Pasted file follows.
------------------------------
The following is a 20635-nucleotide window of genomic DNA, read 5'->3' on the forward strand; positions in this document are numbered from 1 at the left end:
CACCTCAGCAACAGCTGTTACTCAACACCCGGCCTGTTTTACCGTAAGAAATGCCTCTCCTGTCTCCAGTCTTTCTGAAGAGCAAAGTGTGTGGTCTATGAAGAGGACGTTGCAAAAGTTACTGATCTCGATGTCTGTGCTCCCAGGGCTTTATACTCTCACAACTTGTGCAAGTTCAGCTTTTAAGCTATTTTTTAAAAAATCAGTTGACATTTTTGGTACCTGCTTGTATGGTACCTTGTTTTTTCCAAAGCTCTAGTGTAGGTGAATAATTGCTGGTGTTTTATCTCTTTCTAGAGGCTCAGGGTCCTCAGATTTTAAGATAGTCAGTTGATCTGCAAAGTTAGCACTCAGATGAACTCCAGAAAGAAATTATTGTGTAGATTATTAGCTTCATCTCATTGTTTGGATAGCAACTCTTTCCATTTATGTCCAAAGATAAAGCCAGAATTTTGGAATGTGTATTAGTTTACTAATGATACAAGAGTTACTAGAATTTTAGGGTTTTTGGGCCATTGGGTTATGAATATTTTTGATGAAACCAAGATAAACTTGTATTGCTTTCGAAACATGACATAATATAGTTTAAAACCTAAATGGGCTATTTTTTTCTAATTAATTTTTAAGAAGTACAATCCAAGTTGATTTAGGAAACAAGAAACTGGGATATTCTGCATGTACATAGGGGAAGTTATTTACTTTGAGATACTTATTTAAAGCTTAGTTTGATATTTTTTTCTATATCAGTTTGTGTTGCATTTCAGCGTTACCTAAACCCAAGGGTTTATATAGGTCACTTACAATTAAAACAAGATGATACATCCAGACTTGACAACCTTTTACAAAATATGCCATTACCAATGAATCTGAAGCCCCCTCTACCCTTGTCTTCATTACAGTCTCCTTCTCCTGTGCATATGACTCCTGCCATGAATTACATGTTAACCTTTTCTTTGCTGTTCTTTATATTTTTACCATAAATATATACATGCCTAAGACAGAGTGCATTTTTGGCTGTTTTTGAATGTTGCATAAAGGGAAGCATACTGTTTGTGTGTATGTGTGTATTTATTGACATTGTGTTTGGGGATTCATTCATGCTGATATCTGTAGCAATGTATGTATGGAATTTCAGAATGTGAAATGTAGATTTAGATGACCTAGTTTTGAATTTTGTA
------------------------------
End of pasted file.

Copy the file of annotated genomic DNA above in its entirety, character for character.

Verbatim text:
The following is a 20635-nucleotide window of genomic DNA, read 5'->3' on the forward strand; positions in this document are numbered from 1 at the left end:
CACCTCAGCAACAGCTGTTACTCAACACCCGGCCTGTTTTACCGTAAGAAATGCCTCTCCTGTCTCCAGTCTTTCTGAAGAGCAAAGTGTGTGGTCTATGAAGAGGACGTTGCAAAAGTTACTGATCTCGATGTCTGTGCTCCCAGGGCTTTATACTCTCACAACTTGTGCAAGTTCAGCTTTTAAGCTATTTTTTAAAAAATCAGTTGACATTTTTGGTACCTGCTTGTATGGTACCTTGTTTTTTCCAAAGCTCTAGTGTAGGTGAATAATTGCTGGTGTTTTATCTCTTTCTAGAGGCTCAGGGTCCTCAGATTTTAAGATAGTCAGTTGATCTGCAAAGTTAGCACTCAGATGAACTCCAGAAAGAAATTATTGTGTAGATTATTAGCTTCATCTCATTGTTTGGATAGCAACTCTTTCCATTTATGTCCAAAGATAAAGCCAGAATTTTGGAATGTGTATTAGTTTACTAATGATACAAGAGTTACTAGAATTTTAGGGTTTTTGGGCCATTGGGTTATGAATATTTTTGATGAAACCAAGATAAACTTGTATTGCTTTCGAAACATGACATAATATAGTTTAAAACCTAAATGGGCTATTTTTTTCTAATTAATTTTTAAGAAGTACAATCCAAGTTGATTTAGGAAACAAGAAACTGGGATATTCTGCATGTACATAGGGGAAGTTATTTACTTTGAGATACTTATTTAAAGCTTAGTTTGATATTTTTTTCTATATCAGTTTGTGTTGCATTTCAGCGTTACCTAAACCCAAGGGTTTATATAGGTCACTTACAATTAAAACAAGATGATACATCCAGACTTGACAACCTTTTACAAAATATGCCATTACCAATGAATCTGAAGCCCCCTCTACCCTTGTCTTCATTACAGTCTCCTTCTCCTGTGCATATGACTCCTGCCATGAATTACATGTTAACCTTTTCTTTGCTGTTCTTTATATTTTTACCATAAATATATACATGCCTAAGACAGAGTGCATTTTTGGCTGTTTTTGAATGTTGCATAAAGGGAAGCATACTGTTTGTGTGTATGTGTGTATTTATTGACATTGTGTTTGGGGATTCATTCATGCTGATATCTGTAGCAATGTATGTATGGAATTTCAGAATGTGAAATGTAGATTTAGATGACCTAGTTTTGAATTTTGTA